The opposite extreme is just as likely: in order to make those with the highest demand for cleanliness and order feel comfortable, the other guys in the house are required to maintain a pristine level of living, one that far surpasses their own needs. This method guarantees that no brother will feel uncomfortable or taken advantage of, but it also means that the whole house is at the mercy of a few individuals. This is also not a desirable living situation because it does not facilitate dialog or expect each brother to make sacrifices for the sake of all.

Now before I get myself into trouble, neither of these extremes describes the way in which we live here in Wilmington, though I do see elements of both from time to time (as I did also in college and at home.)

Like any group of people trying to live together, what’s needed most is mutuality. Each person needs to recognize that there are many right ways of doing something, and that at times, it’s not only acceptable, it’s necessary, to live by another’s standards. Sometimes that means being patient and accepting the idiosyncrasies of others, either accepting it the way it is or doing a little more work to have it the desired way, while other times it means finding a respectful way to ask a bit more of a housemate. The truth of the matter is that it is all compromise, but that compromise isn’t so bad if all parties are involved in the decision and are equally looking out for their own benefit and the benefit of the whole community.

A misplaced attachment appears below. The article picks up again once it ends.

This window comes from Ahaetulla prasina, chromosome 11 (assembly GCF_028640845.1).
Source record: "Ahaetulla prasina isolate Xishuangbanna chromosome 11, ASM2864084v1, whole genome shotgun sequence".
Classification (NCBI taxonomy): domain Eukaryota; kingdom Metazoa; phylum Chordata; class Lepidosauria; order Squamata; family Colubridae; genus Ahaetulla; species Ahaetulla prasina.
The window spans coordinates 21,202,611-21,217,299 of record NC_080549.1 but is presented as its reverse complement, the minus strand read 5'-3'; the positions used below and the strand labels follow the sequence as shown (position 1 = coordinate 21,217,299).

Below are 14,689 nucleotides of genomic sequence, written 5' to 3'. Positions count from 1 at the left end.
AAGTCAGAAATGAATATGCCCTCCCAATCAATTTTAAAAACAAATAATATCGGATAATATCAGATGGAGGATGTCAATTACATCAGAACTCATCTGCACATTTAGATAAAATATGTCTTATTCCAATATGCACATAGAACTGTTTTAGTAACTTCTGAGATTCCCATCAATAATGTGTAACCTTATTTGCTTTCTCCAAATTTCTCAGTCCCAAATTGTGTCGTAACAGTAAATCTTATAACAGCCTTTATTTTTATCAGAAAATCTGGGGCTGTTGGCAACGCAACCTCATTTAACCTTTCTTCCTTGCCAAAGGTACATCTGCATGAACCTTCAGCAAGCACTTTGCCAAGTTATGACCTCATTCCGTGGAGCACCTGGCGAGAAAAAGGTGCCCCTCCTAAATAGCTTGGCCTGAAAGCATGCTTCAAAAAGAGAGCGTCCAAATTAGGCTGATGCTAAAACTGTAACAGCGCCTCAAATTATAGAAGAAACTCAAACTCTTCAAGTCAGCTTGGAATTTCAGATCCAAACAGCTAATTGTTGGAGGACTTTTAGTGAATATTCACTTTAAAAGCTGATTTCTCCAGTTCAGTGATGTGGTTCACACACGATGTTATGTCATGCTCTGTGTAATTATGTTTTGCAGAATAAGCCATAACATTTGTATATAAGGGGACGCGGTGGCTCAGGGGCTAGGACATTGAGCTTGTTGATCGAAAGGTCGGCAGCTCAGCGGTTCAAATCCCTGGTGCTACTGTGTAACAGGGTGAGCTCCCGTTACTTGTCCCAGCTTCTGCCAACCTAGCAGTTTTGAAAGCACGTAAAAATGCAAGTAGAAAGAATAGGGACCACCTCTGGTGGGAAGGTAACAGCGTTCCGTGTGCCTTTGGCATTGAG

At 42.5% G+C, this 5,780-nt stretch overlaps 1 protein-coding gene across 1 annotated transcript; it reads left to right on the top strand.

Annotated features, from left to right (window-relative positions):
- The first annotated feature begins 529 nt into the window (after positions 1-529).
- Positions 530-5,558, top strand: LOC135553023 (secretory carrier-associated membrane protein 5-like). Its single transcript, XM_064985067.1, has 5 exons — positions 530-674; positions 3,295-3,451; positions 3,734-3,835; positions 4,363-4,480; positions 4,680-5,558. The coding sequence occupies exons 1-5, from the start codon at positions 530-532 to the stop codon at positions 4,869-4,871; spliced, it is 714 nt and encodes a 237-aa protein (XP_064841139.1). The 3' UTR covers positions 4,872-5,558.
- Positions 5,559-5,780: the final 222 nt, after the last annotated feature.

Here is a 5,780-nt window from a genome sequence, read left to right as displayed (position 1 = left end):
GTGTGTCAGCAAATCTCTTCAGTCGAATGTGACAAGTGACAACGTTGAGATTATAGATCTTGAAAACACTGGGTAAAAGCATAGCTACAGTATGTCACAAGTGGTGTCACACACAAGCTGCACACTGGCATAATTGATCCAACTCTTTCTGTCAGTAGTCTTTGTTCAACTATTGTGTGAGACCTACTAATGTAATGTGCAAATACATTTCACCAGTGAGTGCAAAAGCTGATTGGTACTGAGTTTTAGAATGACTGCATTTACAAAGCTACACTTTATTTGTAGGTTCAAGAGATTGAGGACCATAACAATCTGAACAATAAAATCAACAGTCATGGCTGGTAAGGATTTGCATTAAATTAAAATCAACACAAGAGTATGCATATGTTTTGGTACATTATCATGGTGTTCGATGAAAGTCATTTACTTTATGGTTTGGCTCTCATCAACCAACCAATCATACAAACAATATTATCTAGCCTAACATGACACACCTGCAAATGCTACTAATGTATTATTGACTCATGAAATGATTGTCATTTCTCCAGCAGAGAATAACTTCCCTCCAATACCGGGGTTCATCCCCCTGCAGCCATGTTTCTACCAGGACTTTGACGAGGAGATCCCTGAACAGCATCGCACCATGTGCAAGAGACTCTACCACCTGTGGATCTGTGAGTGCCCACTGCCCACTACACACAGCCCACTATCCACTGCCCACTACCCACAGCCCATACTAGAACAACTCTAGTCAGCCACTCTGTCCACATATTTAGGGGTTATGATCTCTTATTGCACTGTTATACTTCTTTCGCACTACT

As I continue in my journey as a franciscan friar, constantly living in fraternity, I need to recognize that I am just as guilty of annoying my fellow brothers as they are me because we come with different expectations for one another. If I fail to recognize this, and seek to live my own lifestyle at the expense of others, living together is going to be very difficult for us all. On the other hand, if I’m open and dedicated to the life of the fraternity, living together will simply be a means by which we may form and nurture meaningful, intimate relationships for the rest of our lives. I guess ultimately the question is this: do I wish to live individually by my own rules, or do I wish to give up some of my own expectations so as to live together, fraternally?

I choose to live together.

 
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Posted by on April 19, 2012 in Formation, Fraternity